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Filmmakers Joshua Marie Wilkinson and Solan Jenson tried to capture at least part of Califone’s steady development through more than 250 hours worth of concert footage shot over the course of their 2004 tour. The documentary, edited down and awaiting release, turns the tables on a group accustomed to scoring'not acting in'films, although the film provided a nice ego boost.

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“People are going to be surprised how great we look on film. In person, we’re not that attractive,” he says with a laugh. “In fact, we look better when we’re not playing. We’re much better looking if there’s footage of us at a gas station'we look amazing.”

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Califone wrote their first improvisational soundtrack for Harry Smith’s Early Abstractions, which led to Rutili’s work creating music for silent, offbeat movies with Jim Becker in Box Head. Califone later performed their original scores in concert, creating a truly retro experience.

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“It’s a great thing, especially in this day and age when people are in their homes glued to the computer and television,” he says. “Anything that brings people out and together in one room is pretty awesome.”

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Of course, without computers there would be no Francis, the haunting animated short he created with filmmaker Brent Green about an aging woman bent on dying. Its images, which bring to mind Tim Burton’s macabre sensibility, flicker across the dimly lit screen as Rutili narrates her highly publicized suicide by bear. “She’s sad and old and ready to go,” he says, as shaky accordion and strings unfold. “I want to let her.”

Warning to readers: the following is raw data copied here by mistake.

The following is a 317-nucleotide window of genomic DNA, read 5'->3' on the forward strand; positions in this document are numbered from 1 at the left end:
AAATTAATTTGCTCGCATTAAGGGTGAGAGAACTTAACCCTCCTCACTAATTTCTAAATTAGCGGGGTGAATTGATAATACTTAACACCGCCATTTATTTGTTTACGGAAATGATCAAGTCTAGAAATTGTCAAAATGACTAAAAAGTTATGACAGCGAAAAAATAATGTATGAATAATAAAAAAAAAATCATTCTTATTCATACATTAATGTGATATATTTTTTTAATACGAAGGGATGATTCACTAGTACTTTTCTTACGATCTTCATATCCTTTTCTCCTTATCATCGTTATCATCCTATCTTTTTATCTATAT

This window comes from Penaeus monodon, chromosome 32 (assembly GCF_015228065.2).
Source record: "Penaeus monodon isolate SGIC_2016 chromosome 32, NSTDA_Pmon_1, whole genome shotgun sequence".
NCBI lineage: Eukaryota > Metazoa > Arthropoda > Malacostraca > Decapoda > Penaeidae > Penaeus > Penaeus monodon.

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The short, which came to Rutili in a dream, looks exactly like Califone sounds: unique, heartbreaking, a bit off, yet strangely peaceful. Watching the woman melt into a lifeless puddle, it becomes apparent that intended meaning is less relevant than personal interpretation. Some critics demand an explanation for Roots & Crowns, accepting Rutili’s notion of identity'where we come from and how we become who we want to become. When asked how he feels about the album, however, he throws up a shrug.

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“Whatever the theme is kind of emerged as we were making the record'if there even is a theme. It’s going to mean something different to anyone who hears it,” he says. “For me, it means forgive yourself and move on. That’s what it means. Don’t be afraid to die and don’t be afraid to live.”

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CALIFONE
with
TOLCHOCK TRIO
Tuesday, Oct. 17
Urban Lounge
241 S. 500 East
10 p.m.
24Tix.com